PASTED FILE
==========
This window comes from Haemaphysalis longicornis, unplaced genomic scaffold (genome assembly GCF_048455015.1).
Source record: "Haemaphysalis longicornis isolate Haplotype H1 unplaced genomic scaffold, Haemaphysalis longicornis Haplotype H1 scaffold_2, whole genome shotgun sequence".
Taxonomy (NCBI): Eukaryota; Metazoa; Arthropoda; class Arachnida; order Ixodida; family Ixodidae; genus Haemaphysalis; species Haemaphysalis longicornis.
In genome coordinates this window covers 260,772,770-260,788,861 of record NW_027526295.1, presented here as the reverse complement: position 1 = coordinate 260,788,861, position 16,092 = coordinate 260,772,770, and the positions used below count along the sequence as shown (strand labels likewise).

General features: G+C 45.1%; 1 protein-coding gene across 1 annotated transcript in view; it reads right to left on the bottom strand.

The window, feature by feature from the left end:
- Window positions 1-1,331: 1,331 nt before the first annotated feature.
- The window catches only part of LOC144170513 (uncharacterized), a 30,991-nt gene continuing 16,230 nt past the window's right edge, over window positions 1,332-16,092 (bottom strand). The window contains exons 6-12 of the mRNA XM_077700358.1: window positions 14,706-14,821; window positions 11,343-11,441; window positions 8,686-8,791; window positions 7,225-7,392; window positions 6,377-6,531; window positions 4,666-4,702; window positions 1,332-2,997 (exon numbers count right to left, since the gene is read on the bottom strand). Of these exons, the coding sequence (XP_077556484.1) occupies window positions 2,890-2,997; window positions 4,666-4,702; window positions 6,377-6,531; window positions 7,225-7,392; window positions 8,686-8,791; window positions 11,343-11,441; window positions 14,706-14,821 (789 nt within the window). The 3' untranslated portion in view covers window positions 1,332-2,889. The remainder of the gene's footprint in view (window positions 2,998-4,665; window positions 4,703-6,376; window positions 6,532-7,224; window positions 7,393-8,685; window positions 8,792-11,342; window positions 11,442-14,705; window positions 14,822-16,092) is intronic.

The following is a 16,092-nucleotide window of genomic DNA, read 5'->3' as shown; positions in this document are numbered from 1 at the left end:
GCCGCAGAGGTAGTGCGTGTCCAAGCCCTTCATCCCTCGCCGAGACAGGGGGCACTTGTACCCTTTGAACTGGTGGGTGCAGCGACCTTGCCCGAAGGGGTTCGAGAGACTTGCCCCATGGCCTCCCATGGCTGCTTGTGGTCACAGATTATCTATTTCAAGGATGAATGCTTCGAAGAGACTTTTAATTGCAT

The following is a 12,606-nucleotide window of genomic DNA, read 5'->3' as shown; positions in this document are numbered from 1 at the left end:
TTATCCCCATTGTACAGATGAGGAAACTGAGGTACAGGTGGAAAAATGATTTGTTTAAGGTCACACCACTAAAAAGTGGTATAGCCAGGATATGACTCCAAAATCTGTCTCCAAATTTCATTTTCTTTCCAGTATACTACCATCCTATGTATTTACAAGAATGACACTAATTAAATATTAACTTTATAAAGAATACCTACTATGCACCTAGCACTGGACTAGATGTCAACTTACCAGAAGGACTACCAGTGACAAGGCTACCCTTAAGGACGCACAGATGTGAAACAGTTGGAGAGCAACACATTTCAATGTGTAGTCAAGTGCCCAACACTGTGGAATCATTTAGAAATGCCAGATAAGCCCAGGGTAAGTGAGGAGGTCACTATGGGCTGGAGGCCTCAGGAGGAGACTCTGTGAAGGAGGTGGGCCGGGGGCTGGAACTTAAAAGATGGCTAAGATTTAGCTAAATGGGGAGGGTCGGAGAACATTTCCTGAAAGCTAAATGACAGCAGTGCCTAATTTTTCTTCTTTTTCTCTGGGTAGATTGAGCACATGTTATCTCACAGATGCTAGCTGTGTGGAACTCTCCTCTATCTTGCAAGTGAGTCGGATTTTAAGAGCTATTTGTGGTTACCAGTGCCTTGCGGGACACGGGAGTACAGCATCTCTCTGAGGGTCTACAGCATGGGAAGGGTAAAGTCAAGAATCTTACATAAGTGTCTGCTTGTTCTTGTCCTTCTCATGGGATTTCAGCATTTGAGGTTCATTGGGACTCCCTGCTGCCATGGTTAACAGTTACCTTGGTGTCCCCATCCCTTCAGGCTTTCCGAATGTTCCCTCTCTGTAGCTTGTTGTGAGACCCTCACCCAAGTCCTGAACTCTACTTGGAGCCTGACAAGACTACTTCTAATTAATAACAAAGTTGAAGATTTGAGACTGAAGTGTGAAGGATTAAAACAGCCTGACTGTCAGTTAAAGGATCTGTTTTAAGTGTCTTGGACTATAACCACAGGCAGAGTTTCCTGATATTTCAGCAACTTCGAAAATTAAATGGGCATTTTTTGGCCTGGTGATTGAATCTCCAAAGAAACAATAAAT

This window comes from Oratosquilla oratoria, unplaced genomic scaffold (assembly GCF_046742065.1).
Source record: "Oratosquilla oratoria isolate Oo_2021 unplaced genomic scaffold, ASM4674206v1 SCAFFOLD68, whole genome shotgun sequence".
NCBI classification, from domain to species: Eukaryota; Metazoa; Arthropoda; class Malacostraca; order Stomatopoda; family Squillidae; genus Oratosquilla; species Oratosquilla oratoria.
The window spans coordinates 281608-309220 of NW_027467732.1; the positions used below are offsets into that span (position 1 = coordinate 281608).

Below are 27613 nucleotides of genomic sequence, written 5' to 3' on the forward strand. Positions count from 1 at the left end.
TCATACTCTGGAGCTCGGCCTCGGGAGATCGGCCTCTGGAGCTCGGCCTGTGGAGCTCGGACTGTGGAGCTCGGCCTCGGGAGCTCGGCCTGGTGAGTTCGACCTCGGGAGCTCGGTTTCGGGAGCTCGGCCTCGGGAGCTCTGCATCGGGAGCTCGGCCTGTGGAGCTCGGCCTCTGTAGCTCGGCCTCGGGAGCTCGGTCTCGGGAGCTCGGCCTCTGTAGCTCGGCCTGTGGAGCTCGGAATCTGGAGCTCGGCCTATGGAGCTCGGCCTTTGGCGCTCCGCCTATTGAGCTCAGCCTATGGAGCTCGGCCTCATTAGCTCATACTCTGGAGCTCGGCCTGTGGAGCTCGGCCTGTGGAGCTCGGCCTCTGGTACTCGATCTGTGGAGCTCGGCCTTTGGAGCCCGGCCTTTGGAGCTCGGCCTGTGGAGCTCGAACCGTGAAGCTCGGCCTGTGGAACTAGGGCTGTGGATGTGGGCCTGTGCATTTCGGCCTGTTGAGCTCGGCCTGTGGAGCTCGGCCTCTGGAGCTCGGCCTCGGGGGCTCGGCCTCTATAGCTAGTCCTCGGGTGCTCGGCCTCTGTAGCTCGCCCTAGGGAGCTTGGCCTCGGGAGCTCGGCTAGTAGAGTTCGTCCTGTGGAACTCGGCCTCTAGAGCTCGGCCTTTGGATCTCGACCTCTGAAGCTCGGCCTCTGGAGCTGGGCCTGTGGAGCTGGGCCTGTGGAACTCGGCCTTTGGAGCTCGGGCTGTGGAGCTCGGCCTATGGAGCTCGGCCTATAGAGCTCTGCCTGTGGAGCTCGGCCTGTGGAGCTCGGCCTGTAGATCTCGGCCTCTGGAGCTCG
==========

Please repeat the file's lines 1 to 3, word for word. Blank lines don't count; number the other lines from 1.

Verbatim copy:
This window comes from Haemaphysalis longicornis, unplaced genomic scaffold (genome assembly GCF_048455015.1).
Source record: "Haemaphysalis longicornis isolate Haplotype H1 unplaced genomic scaffold, Haemaphysalis longicornis Haplotype H1 scaffold_2, whole genome shotgun sequence".
Taxonomy (NCBI): Eukaryota; Metazoa; Arthropoda; class Arachnida; order Ixodida; family Ixodidae; genus Haemaphysalis; species Haemaphysalis longicornis.